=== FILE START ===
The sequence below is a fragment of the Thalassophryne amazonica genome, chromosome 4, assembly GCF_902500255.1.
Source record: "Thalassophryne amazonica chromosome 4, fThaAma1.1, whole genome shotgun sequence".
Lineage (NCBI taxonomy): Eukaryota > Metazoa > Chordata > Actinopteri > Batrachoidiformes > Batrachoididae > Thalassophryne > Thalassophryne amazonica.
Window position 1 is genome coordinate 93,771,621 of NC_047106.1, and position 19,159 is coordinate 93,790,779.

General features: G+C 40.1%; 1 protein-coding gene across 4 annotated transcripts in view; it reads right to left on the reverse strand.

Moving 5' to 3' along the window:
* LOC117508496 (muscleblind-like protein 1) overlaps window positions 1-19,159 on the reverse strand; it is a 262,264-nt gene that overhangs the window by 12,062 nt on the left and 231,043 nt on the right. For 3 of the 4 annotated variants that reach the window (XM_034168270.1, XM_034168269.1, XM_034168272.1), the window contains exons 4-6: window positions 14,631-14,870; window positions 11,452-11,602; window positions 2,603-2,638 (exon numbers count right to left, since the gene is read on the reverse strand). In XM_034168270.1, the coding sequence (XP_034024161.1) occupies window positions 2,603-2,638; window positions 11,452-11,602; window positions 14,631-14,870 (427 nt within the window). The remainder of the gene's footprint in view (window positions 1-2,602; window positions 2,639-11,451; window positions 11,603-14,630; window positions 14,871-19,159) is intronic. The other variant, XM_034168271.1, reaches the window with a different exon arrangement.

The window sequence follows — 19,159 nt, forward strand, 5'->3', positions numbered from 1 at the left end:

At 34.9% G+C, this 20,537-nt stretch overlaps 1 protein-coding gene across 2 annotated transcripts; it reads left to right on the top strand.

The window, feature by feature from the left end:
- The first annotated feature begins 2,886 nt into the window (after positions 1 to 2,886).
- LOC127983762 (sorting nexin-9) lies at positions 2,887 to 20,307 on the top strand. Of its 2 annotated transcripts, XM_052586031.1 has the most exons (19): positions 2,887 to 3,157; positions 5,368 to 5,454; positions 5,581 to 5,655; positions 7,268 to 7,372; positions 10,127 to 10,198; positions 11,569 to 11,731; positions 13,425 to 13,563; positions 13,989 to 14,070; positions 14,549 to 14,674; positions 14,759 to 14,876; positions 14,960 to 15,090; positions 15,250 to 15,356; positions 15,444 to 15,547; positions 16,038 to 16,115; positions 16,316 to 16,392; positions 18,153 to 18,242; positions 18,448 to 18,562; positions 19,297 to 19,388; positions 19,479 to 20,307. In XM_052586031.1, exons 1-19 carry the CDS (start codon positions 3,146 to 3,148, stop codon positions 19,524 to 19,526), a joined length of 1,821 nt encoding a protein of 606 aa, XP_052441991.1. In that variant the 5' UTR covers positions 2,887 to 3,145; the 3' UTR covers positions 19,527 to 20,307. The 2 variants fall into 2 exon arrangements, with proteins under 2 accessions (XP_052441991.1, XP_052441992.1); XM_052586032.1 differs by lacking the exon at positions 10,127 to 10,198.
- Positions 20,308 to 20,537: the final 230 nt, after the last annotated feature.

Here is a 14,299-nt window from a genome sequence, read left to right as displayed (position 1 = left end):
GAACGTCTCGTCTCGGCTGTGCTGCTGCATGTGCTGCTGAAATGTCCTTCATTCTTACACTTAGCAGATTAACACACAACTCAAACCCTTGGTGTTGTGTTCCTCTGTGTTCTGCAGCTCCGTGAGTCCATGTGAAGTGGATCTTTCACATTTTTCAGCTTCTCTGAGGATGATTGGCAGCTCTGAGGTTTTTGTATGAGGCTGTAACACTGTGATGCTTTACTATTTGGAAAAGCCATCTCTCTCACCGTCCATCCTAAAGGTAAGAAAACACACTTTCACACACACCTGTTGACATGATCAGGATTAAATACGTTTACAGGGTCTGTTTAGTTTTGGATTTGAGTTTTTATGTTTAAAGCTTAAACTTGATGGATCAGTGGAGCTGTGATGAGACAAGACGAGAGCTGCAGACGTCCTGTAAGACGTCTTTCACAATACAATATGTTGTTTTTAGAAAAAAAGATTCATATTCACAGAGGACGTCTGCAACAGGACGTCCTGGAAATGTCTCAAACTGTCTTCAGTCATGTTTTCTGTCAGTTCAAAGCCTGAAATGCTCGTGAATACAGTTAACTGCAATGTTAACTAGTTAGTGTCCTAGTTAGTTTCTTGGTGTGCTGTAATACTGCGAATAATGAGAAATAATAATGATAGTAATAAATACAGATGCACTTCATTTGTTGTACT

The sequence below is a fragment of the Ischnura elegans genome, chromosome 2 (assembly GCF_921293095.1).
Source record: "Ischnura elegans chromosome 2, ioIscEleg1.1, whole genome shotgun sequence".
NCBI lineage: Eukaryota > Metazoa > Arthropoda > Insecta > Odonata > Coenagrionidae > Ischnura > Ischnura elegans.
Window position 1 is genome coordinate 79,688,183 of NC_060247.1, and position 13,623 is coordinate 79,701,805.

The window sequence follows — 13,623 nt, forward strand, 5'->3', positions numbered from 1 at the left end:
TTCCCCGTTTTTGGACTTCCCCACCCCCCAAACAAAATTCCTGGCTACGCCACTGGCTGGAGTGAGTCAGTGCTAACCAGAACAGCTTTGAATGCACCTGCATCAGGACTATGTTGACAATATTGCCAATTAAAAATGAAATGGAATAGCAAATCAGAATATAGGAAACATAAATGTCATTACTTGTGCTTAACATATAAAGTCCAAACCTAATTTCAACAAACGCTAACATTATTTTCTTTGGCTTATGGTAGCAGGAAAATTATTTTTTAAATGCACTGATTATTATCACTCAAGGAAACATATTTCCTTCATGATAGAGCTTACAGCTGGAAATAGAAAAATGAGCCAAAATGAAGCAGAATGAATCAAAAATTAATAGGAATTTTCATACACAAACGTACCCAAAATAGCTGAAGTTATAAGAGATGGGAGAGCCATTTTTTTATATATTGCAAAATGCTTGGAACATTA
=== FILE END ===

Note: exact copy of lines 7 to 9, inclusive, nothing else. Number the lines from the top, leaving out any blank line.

* LOC117508496 (muscleblind-like protein 1) overlaps window positions 1-19,159 on the reverse strand; it is a 262,264-nt gene that overhangs the window by 12,062 nt on the left and 231,043 nt on the right. For 3 of the 4 annotated variants that reach the window (XM_034168270.1, XM_034168269.1, XM_034168272.1), the window contains exons 4-6: window positions 14,631-14,870; window positions 11,452-11,602; window positions 2,603-2,638 (exon numbers count right to left, since the gene is read on the reverse strand). In XM_034168270.1, the coding sequence (XP_034024161.1) occupies window positions 2,603-2,638; window positions 11,452-11,602; window positions 14,631-14,870 (427 nt within the window). The remainder of the gene's footprint in view (window positions 1-2,602; window positions 2,639-11,451; window positions 11,603-14,630; window positions 14,871-19,159) is intronic. The other variant, XM_034168271.1, reaches the window with a different exon arrangement.

The window sequence follows — 19,159 nt, forward strand, 5'->3', positions numbered from 1 at the left end:

At 34.9% G+C, this 20,537-nt stretch overlaps 1 protein-coding gene across 2 annotated transcripts; it reads left to right on the top strand.